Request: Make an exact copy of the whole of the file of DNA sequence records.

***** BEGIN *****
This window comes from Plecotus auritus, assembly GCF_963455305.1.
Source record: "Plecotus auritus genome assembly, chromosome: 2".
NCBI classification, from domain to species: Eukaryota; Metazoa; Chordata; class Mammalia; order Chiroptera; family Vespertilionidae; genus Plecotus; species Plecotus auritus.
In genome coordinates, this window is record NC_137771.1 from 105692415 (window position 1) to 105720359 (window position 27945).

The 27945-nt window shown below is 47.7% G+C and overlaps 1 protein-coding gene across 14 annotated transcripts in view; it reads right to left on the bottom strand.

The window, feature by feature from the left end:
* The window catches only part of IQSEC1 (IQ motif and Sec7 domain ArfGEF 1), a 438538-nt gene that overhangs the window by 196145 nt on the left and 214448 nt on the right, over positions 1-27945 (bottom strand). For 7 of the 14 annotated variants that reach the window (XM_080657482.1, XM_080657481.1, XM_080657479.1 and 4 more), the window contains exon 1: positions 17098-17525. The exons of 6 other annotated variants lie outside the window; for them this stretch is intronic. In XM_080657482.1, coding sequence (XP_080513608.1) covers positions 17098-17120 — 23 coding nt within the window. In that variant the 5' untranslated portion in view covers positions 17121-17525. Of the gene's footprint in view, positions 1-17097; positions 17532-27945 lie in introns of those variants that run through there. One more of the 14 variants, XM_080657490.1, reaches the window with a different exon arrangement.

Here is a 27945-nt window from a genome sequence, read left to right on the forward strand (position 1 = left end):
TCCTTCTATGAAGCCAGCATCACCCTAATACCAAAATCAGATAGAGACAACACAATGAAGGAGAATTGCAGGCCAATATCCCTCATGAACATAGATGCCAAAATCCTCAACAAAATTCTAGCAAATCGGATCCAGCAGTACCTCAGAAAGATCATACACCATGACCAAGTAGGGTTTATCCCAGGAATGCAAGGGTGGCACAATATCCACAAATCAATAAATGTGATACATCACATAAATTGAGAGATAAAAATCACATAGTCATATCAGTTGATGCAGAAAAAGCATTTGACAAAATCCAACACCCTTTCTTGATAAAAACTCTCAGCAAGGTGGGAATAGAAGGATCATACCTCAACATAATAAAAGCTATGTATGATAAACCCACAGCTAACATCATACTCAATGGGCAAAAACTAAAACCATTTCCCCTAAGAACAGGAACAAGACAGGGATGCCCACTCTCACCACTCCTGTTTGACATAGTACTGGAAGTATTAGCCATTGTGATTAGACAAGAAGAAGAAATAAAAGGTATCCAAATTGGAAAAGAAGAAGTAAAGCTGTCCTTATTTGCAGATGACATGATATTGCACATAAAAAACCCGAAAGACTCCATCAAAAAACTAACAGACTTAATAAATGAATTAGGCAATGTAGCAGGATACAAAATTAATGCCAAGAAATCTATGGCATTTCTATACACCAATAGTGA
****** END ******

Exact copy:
This window comes from Plecotus auritus, assembly GCF_963455305.1.
Source record: "Plecotus auritus genome assembly, chromosome: 2".
NCBI classification, from domain to species: Eukaryota; Metazoa; Chordata; class Mammalia; order Chiroptera; family Vespertilionidae; genus Plecotus; species Plecotus auritus.
In genome coordinates, this window is record NC_137771.1 from 105692415 (window position 1) to 105720359 (window position 27945).

The 27945-nt window shown below is 47.7% G+C and overlaps 1 protein-coding gene across 14 annotated transcripts in view; it reads right to left on the bottom strand.

The window, feature by feature from the left end:
* The window catches only part of IQSEC1 (IQ motif and Sec7 domain ArfGEF 1), a 438538-nt gene that overhangs the window by 196145 nt on the left and 214448 nt on the right, over positions 1-27945 (bottom strand). For 7 of the 14 annotated variants that reach the window (XM_080657482.1, XM_080657481.1, XM_080657479.1 and 4 more), the window contains exon 1: positions 17098-17525. The exons of 6 other annotated variants lie outside the window; for them this stretch is intronic. In XM_080657482.1, coding sequence (XP_080513608.1) covers positions 17098-17120 — 23 coding nt within the window. In that variant the 5' untranslated portion in view covers positions 17121-17525. Of the gene's footprint in view, positions 1-17097; positions 17532-27945 lie in introns of those variants that run through there. One more of the 14 variants, XM_080657490.1, reaches the window with a different exon arrangement.

Here is a 27945-nt window from a genome sequence, read left to right on the forward strand (position 1 = left end):
TCCTTCTATGAAGCCAGCATCACCCTAATACCAAAATCAGATAGAGACAACACAATGAAGGAGAATTGCAGGCCAATATCCCTCATGAACATAGATGCCAAAATCCTCAACAAAATTCTAGCAAATCGGATCCAGCAGTACCTCAGAAAGATCATACACCATGACCAAGTAGGGTTTATCCCAGGAATGCAAGGGTGGCACAATATCCACAAATCAATAAATGTGATACATCACATAAATTGAGAGATAAAAATCACATAGTCATATCAGTTGATGCAGAAAAAGCATTTGACAAAATCCAACACCCTTTCTTGATAAAAACTCTCAGCAAGGTGGGAATAGAAGGATCATACCTCAACATAATAAAAGCTATGTATGATAAACCCACAGCTAACATCATACTCAATGGGCAAAAACTAAAACCATTTCCCCTAAGAACAGGAACAAGACAGGGATGCCCACTCTCACCACTCCTGTTTGACATAGTACTGGAAGTATTAGCCATTGTGATTAGACAAGAAGAAGAAATAAAAGGTATCCAAATTGGAAAAGAAGAAGTAAAGCTGTCCTTATTTGCAGATGACATGATATTGCACATAAAAAACCCGAAAGACTCCATCAAAAAACTAACAGACTTAATAAATGAATTAGGCAATGTAGCAGGATACAAAATTAATGCCAAGAAATCTATGGCATTTCTATACACCAATAGTGA